Stock Down: Justin Jackson, running back
The way Los Angeles Chargers fans talk about Justin Jackson you would think he’d be way more productive than he actually is. There’s an interesting sense of loyalty to him for a guy who has 400 career rushing yards.
I believe in his talent as a runner, but he has yet to show the ability to consistently stay healthy. I will say that I thought he did play very well when spelling Austin Ekeler during Melvin Gordon‘s holdout.
That being said, most NFL teams carry at least three running backs on their roster who they view as capable runners of the football so it made a lot of sense for the Chargers to draft a running back this year.
I thought they would have elected to wait until the later rounds to draft a bigger body to add to the rotation, especially after trading their third-round pick to get Kenneth Murray, but they decided to draft Joshua Kelley in the fourth round.
I really liked Kelley as a prospect and had him ranked inside my top 15 at the position heading into the draft, but I would have liked to see them wait to take a running back until later on. That being said, I am excited about adding one of the more productive college running backs in the country over the last two years into this running back stable.
If you really sit down and watch film from this UCLA football team the last two years, you’ll see rather quickly how remarkable it was that Kelley was able to produce at such a high level in such a poor situation.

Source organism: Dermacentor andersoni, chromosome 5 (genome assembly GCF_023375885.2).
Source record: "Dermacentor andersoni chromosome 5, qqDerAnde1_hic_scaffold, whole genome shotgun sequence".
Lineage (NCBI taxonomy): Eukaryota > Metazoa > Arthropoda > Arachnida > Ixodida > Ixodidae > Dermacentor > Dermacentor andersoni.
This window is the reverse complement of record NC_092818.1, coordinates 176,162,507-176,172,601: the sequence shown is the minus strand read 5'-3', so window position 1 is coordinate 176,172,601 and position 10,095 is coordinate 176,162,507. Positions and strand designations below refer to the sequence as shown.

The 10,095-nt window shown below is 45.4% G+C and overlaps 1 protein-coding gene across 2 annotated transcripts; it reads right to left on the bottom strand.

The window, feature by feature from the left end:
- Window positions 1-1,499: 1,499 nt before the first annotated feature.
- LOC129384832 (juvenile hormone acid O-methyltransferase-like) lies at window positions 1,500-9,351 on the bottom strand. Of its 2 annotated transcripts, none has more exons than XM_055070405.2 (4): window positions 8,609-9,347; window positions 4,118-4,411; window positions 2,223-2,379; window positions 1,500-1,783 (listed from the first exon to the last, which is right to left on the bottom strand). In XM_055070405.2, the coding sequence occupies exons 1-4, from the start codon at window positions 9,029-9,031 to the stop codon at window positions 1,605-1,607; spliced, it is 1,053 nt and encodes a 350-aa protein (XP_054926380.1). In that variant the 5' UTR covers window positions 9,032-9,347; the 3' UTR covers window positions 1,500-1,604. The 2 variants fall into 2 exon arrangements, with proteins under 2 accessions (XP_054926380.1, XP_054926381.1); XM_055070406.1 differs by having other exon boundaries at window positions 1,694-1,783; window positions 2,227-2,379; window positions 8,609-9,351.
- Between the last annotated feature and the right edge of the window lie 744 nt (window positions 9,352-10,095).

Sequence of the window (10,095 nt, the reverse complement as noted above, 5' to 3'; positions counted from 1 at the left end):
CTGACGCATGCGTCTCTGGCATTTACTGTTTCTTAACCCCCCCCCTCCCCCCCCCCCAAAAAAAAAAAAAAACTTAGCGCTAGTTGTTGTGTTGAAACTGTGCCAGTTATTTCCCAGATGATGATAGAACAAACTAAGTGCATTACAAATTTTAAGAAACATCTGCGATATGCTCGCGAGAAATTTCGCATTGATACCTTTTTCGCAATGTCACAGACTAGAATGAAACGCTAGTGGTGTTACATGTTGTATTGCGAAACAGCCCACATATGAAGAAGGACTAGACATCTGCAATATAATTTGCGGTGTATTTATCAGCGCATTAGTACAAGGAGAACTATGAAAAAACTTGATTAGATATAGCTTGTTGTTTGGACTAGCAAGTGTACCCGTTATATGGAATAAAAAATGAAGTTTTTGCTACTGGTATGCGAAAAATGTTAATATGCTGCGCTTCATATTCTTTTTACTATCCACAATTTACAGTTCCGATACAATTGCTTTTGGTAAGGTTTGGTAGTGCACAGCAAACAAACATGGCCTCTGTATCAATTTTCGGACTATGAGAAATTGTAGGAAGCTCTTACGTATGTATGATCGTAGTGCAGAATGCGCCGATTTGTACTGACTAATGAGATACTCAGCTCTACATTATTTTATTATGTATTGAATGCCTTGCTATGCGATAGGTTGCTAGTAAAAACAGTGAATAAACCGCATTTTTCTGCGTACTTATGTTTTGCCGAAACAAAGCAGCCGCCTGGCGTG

Generally speaking, a mixture of poor coaching, bad quarterback play and a terrible offensive line is not conducive to high amounts of rushing production. But Kelley was able to overcome all of that to the tune of over 2,300 yards and 24 touchdowns rushing. It wasn’t shown often at UCLA but when he went down to the senior bowl he proved that he can be a good weapon catching the ball as well.
Drafting Kelley that early means they have a role in mind for him. The Chargers needed someone to come in add some toughness to the room and that is Kelley. I fully expect him to be the main complement to Ekeler by mid-season. He is exactly the type of runner that Anthony Lynn wants alongside Ekeler. That means Jackson is the odd man out.
Obviously any kind of injury changes Jackson’s outlook. He’s still an explosive runner who can break off a home run at any point. In the three games he played without Melvin Gordon last year he averaged 6 carries at just over 7 yards per carry.
If he’s able to play the majority of the season and be close to that kind of efficiency, it could be reasonable to expect a season of around 80 carries and 600 yards rushing out of Jackson this year. Anything close to that would be a very successful season for the Chargers third running back.